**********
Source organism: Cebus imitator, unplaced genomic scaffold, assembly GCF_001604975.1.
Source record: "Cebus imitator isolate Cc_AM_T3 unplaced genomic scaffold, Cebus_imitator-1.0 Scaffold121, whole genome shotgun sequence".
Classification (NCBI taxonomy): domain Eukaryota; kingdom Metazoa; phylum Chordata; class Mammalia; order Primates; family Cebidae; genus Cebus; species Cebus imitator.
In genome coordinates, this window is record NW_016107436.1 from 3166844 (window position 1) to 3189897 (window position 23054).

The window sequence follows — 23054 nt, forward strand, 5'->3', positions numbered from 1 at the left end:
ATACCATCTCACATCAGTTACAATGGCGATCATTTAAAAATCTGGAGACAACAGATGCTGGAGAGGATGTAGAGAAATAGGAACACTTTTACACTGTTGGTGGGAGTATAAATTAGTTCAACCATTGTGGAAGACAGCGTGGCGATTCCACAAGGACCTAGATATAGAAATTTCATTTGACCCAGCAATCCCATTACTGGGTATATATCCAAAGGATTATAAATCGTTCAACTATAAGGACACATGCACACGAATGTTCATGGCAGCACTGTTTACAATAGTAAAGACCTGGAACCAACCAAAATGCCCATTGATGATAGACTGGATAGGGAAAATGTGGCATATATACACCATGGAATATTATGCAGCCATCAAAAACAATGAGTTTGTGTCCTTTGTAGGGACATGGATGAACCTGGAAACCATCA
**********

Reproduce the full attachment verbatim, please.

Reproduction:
Source organism: Cebus imitator, unplaced genomic scaffold, assembly GCF_001604975.1.
Source record: "Cebus imitator isolate Cc_AM_T3 unplaced genomic scaffold, Cebus_imitator-1.0 Scaffold121, whole genome shotgun sequence".
Classification (NCBI taxonomy): domain Eukaryota; kingdom Metazoa; phylum Chordata; class Mammalia; order Primates; family Cebidae; genus Cebus; species Cebus imitator.
In genome coordinates, this window is record NW_016107436.1 from 3166844 (window position 1) to 3189897 (window position 23054).

The window sequence follows — 23054 nt, forward strand, 5'->3', positions numbered from 1 at the left end:
ATACCATCTCACATCAGTTACAATGGCGATCATTTAAAAATCTGGAGACAACAGATGCTGGAGAGGATGTAGAGAAATAGGAACACTTTTACACTGTTGGTGGGAGTATAAATTAGTTCAACCATTGTGGAAGACAGCGTGGCGATTCCACAAGGACCTAGATATAGAAATTTCATTTGACCCAGCAATCCCATTACTGGGTATATATCCAAAGGATTATAAATCGTTCAACTATAAGGACACATGCACACGAATGTTCATGGCAGCACTGTTTACAATAGTAAAGACCTGGAACCAACCAAAATGCCCATTGATGATAGACTGGATAGGGAAAATGTGGCATATATACACCATGGAATATTATGCAGCCATCAAAAACAATGAGTTTGTGTCCTTTGTAGGGACATGGATGAACCTGGAAACCATCA